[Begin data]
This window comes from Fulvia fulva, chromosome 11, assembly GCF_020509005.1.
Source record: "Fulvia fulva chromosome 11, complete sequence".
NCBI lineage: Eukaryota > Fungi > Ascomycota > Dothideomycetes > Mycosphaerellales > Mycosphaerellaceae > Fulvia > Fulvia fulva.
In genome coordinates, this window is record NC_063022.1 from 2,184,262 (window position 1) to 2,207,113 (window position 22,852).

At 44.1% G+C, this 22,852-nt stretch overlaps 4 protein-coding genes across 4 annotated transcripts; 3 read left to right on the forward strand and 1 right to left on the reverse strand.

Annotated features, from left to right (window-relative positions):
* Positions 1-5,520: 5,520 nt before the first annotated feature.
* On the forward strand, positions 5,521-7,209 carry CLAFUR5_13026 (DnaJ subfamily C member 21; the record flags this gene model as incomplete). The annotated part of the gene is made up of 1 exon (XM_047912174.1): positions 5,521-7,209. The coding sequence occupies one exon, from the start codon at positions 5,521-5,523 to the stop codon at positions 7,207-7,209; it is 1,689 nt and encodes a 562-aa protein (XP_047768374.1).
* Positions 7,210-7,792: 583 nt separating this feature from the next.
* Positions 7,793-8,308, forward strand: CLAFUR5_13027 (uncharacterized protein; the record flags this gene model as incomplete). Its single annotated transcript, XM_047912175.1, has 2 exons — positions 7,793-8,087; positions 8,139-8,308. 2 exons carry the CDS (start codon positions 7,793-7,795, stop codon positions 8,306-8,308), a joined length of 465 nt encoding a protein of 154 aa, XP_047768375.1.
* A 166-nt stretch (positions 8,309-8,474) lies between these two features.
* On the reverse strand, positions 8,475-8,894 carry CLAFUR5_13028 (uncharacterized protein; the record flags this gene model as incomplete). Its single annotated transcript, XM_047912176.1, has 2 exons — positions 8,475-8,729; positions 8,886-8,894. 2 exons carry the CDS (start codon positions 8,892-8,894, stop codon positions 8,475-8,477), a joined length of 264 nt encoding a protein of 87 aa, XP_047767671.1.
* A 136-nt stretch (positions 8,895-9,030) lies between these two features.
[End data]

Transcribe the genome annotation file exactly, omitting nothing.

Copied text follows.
This window comes from Fulvia fulva, chromosome 11, assembly GCF_020509005.1.
Source record: "Fulvia fulva chromosome 11, complete sequence".
NCBI lineage: Eukaryota > Fungi > Ascomycota > Dothideomycetes > Mycosphaerellales > Mycosphaerellaceae > Fulvia > Fulvia fulva.
In genome coordinates, this window is record NC_063022.1 from 2,184,262 (window position 1) to 2,207,113 (window position 22,852).

At 44.1% G+C, this 22,852-nt stretch overlaps 4 protein-coding genes across 4 annotated transcripts; 3 read left to right on the forward strand and 1 right to left on the reverse strand.

Annotated features, from left to right (window-relative positions):
* Positions 1-5,520: 5,520 nt before the first annotated feature.
* On the forward strand, positions 5,521-7,209 carry CLAFUR5_13026 (DnaJ subfamily C member 21; the record flags this gene model as incomplete). The annotated part of the gene is made up of 1 exon (XM_047912174.1): positions 5,521-7,209. The coding sequence occupies one exon, from the start codon at positions 5,521-5,523 to the stop codon at positions 7,207-7,209; it is 1,689 nt and encodes a 562-aa protein (XP_047768374.1).
* Positions 7,210-7,792: 583 nt separating this feature from the next.
* Positions 7,793-8,308, forward strand: CLAFUR5_13027 (uncharacterized protein; the record flags this gene model as incomplete). Its single annotated transcript, XM_047912175.1, has 2 exons — positions 7,793-8,087; positions 8,139-8,308. 2 exons carry the CDS (start codon positions 7,793-7,795, stop codon positions 8,306-8,308), a joined length of 465 nt encoding a protein of 154 aa, XP_047768375.1.
* A 166-nt stretch (positions 8,309-8,474) lies between these two features.
* On the reverse strand, positions 8,475-8,894 carry CLAFUR5_13028 (uncharacterized protein; the record flags this gene model as incomplete). Its single annotated transcript, XM_047912176.1, has 2 exons — positions 8,475-8,729; positions 8,886-8,894. 2 exons carry the CDS (start codon positions 8,892-8,894, stop codon positions 8,475-8,477), a joined length of 264 nt encoding a protein of 87 aa, XP_047767671.1.
* A 136-nt stretch (positions 8,895-9,030) lies between these two features.